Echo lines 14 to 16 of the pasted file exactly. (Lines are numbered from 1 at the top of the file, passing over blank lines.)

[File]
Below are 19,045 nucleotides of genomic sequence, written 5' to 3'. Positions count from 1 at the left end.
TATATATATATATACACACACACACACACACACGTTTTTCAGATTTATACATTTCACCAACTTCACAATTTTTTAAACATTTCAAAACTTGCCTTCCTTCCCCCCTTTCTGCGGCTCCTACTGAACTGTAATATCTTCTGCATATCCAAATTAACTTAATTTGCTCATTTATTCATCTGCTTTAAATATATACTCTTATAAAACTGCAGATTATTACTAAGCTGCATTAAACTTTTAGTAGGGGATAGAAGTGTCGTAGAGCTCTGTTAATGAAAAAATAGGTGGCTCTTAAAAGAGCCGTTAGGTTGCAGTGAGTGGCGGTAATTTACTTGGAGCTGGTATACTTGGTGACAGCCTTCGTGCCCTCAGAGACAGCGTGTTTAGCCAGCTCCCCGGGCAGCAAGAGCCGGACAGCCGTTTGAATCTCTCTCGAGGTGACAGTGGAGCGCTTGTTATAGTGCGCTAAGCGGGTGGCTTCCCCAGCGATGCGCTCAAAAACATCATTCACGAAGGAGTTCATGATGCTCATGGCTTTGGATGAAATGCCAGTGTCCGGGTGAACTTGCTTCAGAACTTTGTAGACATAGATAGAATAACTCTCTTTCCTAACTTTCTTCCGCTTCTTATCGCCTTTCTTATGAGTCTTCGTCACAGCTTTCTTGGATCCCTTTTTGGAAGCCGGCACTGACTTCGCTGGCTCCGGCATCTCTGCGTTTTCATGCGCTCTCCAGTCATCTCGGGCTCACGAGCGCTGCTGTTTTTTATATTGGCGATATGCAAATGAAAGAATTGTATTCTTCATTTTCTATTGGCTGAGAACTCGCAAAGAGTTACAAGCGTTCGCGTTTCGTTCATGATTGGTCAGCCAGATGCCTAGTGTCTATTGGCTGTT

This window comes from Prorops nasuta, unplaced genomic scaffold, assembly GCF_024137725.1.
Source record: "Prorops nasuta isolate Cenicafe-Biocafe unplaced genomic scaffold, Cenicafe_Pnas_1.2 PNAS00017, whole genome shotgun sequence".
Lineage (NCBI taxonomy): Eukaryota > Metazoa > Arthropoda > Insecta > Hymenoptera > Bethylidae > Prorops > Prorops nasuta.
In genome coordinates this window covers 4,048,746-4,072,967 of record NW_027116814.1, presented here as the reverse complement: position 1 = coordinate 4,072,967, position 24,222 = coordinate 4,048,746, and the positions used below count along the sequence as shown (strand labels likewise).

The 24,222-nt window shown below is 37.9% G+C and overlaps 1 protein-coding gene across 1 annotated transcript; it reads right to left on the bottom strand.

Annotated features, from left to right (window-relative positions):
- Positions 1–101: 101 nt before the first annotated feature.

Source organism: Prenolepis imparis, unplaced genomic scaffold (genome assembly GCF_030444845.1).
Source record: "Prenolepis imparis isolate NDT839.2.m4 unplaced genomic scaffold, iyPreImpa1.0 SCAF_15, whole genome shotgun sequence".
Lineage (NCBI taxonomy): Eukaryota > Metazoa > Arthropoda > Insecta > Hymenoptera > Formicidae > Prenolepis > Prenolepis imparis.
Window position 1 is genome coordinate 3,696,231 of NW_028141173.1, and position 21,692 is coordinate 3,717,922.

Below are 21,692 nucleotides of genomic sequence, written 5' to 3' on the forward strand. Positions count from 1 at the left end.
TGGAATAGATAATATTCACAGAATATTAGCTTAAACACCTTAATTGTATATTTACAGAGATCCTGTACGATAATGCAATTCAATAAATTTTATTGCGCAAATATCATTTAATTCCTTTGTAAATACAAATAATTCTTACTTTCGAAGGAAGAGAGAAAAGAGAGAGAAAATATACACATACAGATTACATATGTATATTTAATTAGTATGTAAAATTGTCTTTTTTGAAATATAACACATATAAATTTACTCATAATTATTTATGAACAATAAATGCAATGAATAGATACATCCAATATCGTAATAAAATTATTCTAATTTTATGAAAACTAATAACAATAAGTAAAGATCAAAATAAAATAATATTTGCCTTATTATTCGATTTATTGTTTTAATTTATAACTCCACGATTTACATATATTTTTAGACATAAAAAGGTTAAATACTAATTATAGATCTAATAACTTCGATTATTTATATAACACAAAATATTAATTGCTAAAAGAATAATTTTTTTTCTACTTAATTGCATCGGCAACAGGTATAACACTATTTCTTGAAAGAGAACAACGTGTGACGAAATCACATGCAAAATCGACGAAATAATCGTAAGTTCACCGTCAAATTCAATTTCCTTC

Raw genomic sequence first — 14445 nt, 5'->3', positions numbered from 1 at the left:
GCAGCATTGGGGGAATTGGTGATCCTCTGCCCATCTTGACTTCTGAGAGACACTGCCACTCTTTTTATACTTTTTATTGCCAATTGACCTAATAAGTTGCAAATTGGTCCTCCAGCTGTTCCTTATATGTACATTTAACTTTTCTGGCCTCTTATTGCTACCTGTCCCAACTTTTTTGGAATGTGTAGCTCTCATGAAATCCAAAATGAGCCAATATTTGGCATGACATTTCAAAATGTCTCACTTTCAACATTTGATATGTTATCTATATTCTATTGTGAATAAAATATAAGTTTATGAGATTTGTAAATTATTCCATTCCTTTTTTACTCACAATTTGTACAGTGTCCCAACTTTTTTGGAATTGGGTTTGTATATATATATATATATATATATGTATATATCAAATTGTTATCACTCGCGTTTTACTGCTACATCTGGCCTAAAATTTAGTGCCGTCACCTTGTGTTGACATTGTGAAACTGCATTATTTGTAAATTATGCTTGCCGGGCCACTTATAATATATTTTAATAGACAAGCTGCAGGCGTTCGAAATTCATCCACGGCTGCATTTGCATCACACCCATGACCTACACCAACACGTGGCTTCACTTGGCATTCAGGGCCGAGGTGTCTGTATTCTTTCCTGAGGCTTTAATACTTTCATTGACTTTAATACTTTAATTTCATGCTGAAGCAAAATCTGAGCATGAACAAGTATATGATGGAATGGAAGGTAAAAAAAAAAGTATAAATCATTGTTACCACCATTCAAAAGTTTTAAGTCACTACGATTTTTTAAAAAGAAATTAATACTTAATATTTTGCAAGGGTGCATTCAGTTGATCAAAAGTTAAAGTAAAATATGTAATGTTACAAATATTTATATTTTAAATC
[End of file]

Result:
Below are 21,692 nucleotides of genomic sequence, written 5' to 3' on the forward strand. Positions count from 1 at the left end.
TGGAATAGATAATATTCACAGAATATTAGCTTAAACACCTTAATTGTATATTTACAGAGATCCTGTACGATAATGCAATTCAATAAATTTTATTGCGCAAATATCATTTAATTCCTTTGTAAATACAAATAATTCTTACTTTCGAAGGAAGAGAGAAAAGAGAGAGAAAATATACACATACAGATTACATATGTATATTTAATTAGTATGTAAAATTGTCTTTTTTGAAATATAACACATATAAATTTACTCATAATTATTTATGAACAATAAATGCAATGAATAGATACATCCAATATCGTAATAAAATTATTCTAATTTTATGAAAACTAATAACAATAAGTAAAGATCAAAATAAAATAATATTTGCCTTATTATTCGATTTATTGTTTTAATTTATAACTCCACGATTTACATATATTTTTAGACATAAAAAGGTTAAATACTAATTATAGATCTAATAACTTCGATTATTTATATAACACAAAATATTAATTGCTAAAAGAATAATTTTTTTTCTACTTAATTGCATCGGCAACAGGTATAACACTATTTCTTGAAAGAGAACAACGTGTGACGAAATCACATGCAAAATCGACGAAATAATCGTAAGTTCACCGTCAAATTCAATTTCCTTC

Raw genomic sequence first — 14445 nt, 5'->3', positions numbered from 1 at the left: